BB, age 3,  came to us as a special needs girl with traits in the doggy autism spectrum, including social deficits, communication difficulties, and stereotyped or repetitive behaviors.  She was useless as a racer and was farmed out for adoption with two of her sisters when they were just  one year old, about the time that most racers begin training.  Unlike most greyhounds, all three of the sisters were extremely timid with other dogs, combative with each other  and shied from any human contact. When I first brought her home, BB would  have nothing to do with anyone or my older dog Chatterbox and preferred the sanctuary of a dog crate in my living room.  I had to pull her from the crate to get her to go outside for turnouts, and when loose in the yard she’d pace the fence line incessantly and run from any human contact.

I think she knew her name. But come when you’d call? Not a chance. Unless you’re my wife, who could coax a nut from a squirrel. Squeak toys worked best to get BB’s attention and entice her back into the house.

We adopted BB because GPI needed to clear space for new dogs coming,  most other potential adopters prefer dogs they can at least touch, and my wife loves a greyhound challenge.

It’s taken several months, including three with BB living in the crate, but she’s made great strides in sociability.  My wife and I can pet her now, although BB remains easily spooked and skittish around other people, including my daughter and her boyfriend.  BB and Chatterbox get along just fine, and we now bring an occasional third dog into the mix by dog-sitting other greys.  BB and Chatterbox both prefer napping on our bed and both like to sleep with us at night, although we usually invoke the three-body, eight-leg rule in bed, unless there’s a thunderstorm or fireworks going off in the neighborhood.

Having Chatterbox in the house to speak dog and communicate telepathically has greatly aided BB’s adjustment. Still, the new dog is easily frightened by any strange noise or movement. My daughter equates BB’s existence to living in a carnival fun house, with a potential scary surprise lurking around every corner.  It’s a slow process with frequent tests of patience, but we’ve managed to gain trust. BB’s not much of a kisser, but nobody minds that because of the poop thing.

Who knows,  if BB gets past the poop eating and starts blogging, I might even soften up about the spiked collar.

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Poop Patrol

Greyhounds are a competitive breed. And when you have more than one, as I do, the poop in your yard goes up exponentially. I swear, two greys will subconsciously try to outshit each other. And when there are four or five, you’d swear by the evidence in your yard that a camel or two has also passed through.

I’ve had seven greys of my own over the years – each adopted through Greyhound Pets, Inc. — and with more than two dozen greyhound fosters and vacationing dogs added to the

Yin and Yang

mix, I’ve had as many as five greys staying in my house at once. That makes for lots of crap in the yard and plenty of practice with the scooper. I’m a terrible golfer, but my 6-inch putting stroke is deadly.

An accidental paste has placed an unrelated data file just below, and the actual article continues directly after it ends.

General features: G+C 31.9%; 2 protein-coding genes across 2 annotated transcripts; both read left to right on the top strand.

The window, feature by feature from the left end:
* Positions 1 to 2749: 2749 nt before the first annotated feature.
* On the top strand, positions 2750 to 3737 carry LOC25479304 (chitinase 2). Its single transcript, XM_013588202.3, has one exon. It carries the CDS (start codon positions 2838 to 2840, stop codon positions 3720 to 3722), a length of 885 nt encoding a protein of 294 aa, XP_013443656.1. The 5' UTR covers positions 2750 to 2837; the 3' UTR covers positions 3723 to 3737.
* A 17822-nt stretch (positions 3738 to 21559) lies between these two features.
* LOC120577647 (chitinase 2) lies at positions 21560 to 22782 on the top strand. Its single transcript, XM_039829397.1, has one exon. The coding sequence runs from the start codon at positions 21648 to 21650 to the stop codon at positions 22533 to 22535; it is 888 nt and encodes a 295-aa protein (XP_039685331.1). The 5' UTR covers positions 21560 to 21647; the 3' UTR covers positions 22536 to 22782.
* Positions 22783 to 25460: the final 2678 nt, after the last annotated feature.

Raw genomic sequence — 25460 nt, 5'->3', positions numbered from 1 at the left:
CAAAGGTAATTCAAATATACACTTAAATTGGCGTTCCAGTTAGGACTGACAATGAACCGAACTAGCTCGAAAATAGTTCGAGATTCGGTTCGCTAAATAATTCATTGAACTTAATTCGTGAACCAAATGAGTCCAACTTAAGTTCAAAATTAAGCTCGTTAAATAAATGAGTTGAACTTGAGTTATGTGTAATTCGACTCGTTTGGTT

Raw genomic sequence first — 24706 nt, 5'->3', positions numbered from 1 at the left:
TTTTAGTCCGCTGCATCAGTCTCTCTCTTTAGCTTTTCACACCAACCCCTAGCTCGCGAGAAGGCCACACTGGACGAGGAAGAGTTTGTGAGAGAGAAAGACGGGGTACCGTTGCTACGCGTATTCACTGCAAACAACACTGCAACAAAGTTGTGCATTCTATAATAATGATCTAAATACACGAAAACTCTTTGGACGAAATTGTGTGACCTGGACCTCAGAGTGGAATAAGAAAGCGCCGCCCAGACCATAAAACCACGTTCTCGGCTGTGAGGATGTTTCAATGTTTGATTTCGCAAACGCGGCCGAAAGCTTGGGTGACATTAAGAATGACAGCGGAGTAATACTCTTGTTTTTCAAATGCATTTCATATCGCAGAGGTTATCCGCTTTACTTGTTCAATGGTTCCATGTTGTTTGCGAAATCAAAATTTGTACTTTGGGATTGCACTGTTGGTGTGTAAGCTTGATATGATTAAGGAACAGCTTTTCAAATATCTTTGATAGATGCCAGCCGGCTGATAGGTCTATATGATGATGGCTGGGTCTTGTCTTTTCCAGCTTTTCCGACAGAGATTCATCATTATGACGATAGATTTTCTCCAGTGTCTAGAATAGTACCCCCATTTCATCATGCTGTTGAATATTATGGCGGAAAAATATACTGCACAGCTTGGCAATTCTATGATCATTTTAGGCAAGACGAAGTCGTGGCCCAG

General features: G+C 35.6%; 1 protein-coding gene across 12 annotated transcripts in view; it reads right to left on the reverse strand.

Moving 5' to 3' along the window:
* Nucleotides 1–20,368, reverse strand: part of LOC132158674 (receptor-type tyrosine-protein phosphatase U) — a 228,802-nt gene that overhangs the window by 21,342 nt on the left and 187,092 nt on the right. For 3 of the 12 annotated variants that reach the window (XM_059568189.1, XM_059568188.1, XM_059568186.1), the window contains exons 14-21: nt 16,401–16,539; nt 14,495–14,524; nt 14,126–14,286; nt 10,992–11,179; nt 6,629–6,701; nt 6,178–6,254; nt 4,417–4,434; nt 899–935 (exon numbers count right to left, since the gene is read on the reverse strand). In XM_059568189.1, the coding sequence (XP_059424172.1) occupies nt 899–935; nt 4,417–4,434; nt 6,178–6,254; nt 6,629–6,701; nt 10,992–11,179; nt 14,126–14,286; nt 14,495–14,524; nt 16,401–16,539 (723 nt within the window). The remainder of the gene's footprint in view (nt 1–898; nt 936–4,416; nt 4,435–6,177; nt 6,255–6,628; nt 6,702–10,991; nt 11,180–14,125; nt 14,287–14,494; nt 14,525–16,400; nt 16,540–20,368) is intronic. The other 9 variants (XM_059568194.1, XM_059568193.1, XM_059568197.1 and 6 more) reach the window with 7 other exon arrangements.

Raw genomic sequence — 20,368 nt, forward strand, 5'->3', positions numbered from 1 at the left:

Another thing about greyhound potty habits, they like to spread it around. My fenced backyard is about 2,700 square feet, which makes poop patrol a veritable Easter egg hunt. The fence line is always well-mined, especially the north fence, as if a Viking horde lurked just  on the other side, awaiting only a non-slip surface to invade.

Frosty mornings are the best time to scoop, because the turds are hard and easy to manipulate. I collect the specimen in empty dog food bags, wrap those in garbage sacks and dispose of them with other household refuse. Still, I’ve fantasized about many potential uses. If you could catch a buzz smoking dog dung, I’d be a rich man. Imagine that greyhound droppings were the missing catalyst in the formula for rapid weight loss. Dealing with high schoolers who park near my home and empty their ashtrays and McDonald’s breakfast bags under their cars, I’m sometimes tempted to litter back by tossing a turd or two on their windshields. I’ve never done that, but if war were declared, I’d be a dog shit superpower.

Speaking of frosty dog piles, they sparked a euphemism where I used to work as a copy editor in the Seattle Post-Intelligencer sports department.  One day, when desk banter touched on the topic of dog shit, someone used the term “steamer” to describe a turd so fresh you can still see the vapors wafting off. Thereafter, “steamer” became a staple of copy desk jargon, generally describing the ragged work of stringers reporting on high school games,  as in, “Oh my god, he threw a steamer on my plate right at deadline!”

I once proofed a posting by P-I art critic Regina Hackett on her Art to Go blog on the work of Andres Serrano, who had a show at Yvon Lambert in New York featuring 66 large Cibachrome prints of human and animal dung. Now, my dogs are no Serrano, but I swear that over the years I’ve scooped up likenesses of Popeye, Elmer Fudd and Rush Limbaugh.

(Note: This was written as a Writers Kickstart prompt on the topic Something Ugly with a Silver Lining.)